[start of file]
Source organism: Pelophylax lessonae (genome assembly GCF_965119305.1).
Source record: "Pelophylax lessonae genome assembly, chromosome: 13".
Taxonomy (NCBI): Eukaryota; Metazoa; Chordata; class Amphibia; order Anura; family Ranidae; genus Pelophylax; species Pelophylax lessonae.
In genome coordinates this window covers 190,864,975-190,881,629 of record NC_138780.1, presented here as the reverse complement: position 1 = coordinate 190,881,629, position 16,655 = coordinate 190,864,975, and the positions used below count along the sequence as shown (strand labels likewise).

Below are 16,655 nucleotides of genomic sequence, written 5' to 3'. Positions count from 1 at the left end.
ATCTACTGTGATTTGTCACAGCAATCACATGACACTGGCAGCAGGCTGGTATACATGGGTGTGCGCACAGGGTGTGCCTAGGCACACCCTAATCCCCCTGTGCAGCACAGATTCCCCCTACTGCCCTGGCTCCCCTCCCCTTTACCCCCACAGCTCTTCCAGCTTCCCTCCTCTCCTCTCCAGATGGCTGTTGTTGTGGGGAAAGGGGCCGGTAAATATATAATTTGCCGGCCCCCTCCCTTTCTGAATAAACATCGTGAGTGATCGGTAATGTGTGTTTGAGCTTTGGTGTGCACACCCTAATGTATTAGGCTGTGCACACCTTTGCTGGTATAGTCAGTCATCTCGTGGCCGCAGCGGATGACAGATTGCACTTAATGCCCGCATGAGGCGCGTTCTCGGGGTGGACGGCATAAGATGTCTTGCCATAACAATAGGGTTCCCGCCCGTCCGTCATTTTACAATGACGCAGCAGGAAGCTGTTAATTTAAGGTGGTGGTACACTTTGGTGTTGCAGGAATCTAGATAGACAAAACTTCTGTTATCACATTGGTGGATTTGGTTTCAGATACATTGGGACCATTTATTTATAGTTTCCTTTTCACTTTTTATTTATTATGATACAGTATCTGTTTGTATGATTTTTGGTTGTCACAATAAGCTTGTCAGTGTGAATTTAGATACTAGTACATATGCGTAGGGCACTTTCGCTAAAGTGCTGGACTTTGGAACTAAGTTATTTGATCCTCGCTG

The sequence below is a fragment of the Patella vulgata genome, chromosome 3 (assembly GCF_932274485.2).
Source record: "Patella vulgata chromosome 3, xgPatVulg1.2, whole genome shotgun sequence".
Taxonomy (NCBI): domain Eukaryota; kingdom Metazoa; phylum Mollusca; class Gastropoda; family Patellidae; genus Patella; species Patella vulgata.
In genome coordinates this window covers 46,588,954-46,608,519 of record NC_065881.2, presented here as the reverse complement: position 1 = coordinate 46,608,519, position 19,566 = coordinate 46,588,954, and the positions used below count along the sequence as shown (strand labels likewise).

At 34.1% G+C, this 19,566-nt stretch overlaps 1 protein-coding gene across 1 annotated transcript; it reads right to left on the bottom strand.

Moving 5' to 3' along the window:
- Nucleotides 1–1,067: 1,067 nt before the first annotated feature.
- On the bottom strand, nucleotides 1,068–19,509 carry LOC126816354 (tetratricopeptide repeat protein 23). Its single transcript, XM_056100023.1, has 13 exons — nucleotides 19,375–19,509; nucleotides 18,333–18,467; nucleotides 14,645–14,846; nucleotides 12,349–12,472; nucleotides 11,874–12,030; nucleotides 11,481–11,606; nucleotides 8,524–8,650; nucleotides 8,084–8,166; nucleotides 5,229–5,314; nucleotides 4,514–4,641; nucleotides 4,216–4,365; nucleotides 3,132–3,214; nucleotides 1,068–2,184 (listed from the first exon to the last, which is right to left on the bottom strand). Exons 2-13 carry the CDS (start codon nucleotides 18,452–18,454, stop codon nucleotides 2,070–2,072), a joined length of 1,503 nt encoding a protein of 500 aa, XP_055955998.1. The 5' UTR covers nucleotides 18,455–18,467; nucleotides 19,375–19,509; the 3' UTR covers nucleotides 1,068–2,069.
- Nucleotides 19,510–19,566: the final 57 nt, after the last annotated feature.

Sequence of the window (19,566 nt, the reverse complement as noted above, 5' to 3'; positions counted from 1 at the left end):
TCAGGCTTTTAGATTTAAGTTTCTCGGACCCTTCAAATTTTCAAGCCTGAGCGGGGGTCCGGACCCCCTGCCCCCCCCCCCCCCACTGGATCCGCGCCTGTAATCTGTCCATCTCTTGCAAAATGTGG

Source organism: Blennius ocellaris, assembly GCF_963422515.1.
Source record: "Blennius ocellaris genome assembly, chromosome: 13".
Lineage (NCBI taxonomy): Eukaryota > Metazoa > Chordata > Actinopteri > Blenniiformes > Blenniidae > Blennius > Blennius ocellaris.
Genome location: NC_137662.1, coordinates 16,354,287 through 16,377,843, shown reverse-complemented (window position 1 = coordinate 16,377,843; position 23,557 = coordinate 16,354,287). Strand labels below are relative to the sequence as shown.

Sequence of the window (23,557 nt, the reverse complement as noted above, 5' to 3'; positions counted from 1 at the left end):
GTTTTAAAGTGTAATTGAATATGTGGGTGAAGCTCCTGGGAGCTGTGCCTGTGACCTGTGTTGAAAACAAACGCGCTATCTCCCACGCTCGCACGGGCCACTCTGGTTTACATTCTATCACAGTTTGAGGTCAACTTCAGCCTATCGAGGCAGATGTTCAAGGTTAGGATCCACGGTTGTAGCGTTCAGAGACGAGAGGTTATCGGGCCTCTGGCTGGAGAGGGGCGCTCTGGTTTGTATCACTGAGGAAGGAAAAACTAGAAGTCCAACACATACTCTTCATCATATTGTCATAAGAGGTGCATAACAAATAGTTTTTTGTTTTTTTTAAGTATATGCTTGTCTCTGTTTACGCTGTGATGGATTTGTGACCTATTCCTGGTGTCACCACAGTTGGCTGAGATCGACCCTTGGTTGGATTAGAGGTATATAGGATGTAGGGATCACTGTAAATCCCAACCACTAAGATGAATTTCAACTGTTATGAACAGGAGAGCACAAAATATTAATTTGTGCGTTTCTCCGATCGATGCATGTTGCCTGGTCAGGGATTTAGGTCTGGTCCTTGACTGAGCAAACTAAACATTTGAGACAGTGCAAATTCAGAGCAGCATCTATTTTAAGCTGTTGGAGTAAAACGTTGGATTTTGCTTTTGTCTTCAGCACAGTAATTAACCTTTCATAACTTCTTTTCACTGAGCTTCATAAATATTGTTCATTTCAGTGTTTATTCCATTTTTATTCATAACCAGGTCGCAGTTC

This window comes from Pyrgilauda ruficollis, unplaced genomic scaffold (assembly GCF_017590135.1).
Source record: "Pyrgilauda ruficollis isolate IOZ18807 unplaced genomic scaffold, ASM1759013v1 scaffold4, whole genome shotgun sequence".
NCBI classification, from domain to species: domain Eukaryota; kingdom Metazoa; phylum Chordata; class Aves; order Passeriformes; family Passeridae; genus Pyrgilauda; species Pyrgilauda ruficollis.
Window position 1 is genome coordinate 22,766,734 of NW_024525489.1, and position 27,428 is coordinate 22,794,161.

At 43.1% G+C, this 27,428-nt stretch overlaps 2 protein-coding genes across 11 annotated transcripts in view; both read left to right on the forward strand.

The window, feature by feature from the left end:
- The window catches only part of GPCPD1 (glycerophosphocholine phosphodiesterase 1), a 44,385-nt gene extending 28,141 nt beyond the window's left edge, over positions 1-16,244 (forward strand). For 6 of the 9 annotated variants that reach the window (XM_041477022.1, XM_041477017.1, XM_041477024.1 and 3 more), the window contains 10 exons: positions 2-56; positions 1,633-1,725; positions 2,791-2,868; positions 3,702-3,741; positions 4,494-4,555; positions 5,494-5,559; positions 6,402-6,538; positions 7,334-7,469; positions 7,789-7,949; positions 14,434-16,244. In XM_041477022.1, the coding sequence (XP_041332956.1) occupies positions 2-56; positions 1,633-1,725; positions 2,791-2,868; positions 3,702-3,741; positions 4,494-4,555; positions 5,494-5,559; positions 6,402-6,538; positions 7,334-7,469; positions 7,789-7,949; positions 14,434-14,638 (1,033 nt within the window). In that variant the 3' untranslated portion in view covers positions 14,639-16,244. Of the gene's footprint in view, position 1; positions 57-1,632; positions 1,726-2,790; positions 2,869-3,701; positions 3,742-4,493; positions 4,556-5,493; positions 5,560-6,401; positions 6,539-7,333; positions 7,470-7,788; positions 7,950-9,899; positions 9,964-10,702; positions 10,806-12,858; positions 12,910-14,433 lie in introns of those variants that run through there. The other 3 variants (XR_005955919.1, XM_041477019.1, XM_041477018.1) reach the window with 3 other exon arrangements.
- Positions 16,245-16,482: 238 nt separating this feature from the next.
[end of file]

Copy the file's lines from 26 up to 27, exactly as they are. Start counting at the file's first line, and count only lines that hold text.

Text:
NCBI classification, from domain to species: domain Eukaryota; kingdom Metazoa; phylum Chordata; class Aves; order Passeriformes; family Passeridae; genus Pyrgilauda; species Pyrgilauda ruficollis.
Window position 1 is genome coordinate 22,766,734 of NW_024525489.1, and position 27,428 is coordinate 22,794,161.